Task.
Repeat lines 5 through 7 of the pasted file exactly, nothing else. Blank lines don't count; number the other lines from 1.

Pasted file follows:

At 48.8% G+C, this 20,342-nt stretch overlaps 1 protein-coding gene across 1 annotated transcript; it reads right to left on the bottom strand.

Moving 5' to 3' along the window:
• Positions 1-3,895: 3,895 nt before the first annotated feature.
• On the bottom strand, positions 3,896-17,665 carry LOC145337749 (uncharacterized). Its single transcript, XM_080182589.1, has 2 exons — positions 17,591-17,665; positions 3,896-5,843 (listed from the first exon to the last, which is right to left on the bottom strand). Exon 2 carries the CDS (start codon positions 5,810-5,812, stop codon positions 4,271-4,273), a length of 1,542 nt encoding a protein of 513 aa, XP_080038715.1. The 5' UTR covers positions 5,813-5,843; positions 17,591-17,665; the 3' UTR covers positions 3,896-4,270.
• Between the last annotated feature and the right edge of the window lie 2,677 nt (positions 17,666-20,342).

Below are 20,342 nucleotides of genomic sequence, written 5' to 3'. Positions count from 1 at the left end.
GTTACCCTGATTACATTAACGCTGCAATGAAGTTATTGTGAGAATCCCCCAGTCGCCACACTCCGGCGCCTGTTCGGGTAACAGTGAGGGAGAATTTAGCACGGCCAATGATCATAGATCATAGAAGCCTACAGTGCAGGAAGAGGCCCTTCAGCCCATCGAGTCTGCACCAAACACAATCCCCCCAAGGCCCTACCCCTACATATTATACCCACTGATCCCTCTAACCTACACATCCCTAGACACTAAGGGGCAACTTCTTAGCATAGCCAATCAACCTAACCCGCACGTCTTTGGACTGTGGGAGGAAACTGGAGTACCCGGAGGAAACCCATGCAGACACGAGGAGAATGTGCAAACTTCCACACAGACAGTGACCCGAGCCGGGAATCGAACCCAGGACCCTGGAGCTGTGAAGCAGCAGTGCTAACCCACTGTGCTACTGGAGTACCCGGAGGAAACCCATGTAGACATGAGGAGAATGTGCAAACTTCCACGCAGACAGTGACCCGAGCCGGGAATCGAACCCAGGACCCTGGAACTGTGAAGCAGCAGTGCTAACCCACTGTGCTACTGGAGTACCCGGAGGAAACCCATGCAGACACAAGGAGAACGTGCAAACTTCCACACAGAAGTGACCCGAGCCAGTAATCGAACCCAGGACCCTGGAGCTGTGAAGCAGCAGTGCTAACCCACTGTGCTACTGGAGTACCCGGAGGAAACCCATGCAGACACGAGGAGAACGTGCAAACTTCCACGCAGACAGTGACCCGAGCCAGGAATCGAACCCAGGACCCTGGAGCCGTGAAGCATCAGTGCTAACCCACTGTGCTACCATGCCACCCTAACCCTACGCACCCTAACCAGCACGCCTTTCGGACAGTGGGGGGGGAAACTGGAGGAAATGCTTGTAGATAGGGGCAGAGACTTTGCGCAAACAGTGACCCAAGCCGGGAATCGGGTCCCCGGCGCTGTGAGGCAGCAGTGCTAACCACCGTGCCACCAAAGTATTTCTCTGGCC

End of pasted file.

• Between the last annotated feature and the right edge of the window lie 2,677 nt (positions 17,666-20,342).

Below are 20,342 nucleotides of genomic sequence, written 5' to 3'. Positions count from 1 at the left end.
GTTACCCTGATTACATTAACGCTGCAATGAAGTTATTGTGAGAATCCCCCAGTCGCCACACTCCGGCGCCTGTTCGGGTAACAGTGAGGGAGAATTTAGCACGGCCAATGATCATAGATCATAGAAGCCTACAGTGCAGGAAGAGGCCCTTCAGCCCATCGAGTCTGCACCAAACACAATCCCCCCAAGGCCCTACCCCTACATATTATACCCACTGATCCCTCTAACCTACACATCCCTAGACACTAAGGGGCAACTTCTTAGCATAGCCAATCAACCTAACCCGCACGTCTTTGGACTGTGGGAGGAAACTGGAGTACCCGGAGGAAACCCATGCAGACACGAGGAGAATGTGCAAACTTCCACACAGACAGTGACCCGAGCCGGGAATCGAACCCAGGACCCTGGAGCTGTGAAGCAGCAGTGCTAACCCACTGTGCTACTGGAGTACCCGGAGGAAACCCATGTAGACATGAGGAGAATGTGCAAACTTCCACGCAGACAGTGACCCGAGCCGGGAATCGAACCCAGGACCCTGGAACTGTGAAGCAGCAGTGCTAACCCACTGTGCTACTGGAGTACCCGGAGGAAACCCATGCAGACACAAGGAGAACGTGCAAACTTCCACACAGAAGTGACCCGAGCCAGTAATCGAACCCAGGACCCTGGAGCTGTGAAGCAGCAGTGCTAACCCACTGTGCTACTGGAGTACCCGGAGGAAACCCATGCAGACACGAGGAGAACGTGCAAACTTCCACGCAGACAGTGACCCGAGCCAGGAATCGAACCCAGGACCCTGGAGCCGTGAAGCATCAGTGCTAACCCACTGTGCTACCATGCCACCCTAACCCTACGCACCCTAACCAGCACGCCTTTCGGACAGTGGGGGGGGAAACTGGAGGAAATGCTTGTAGATAGGGGCAGAGACTTTGCGCAAACAGTGACCCAAGCCGGGAATCGGGTCCCCGGCGCTGTGAGGCAGCAGTGCTAACCACCGTGCCACCAAAGTATTTCTCTGGCC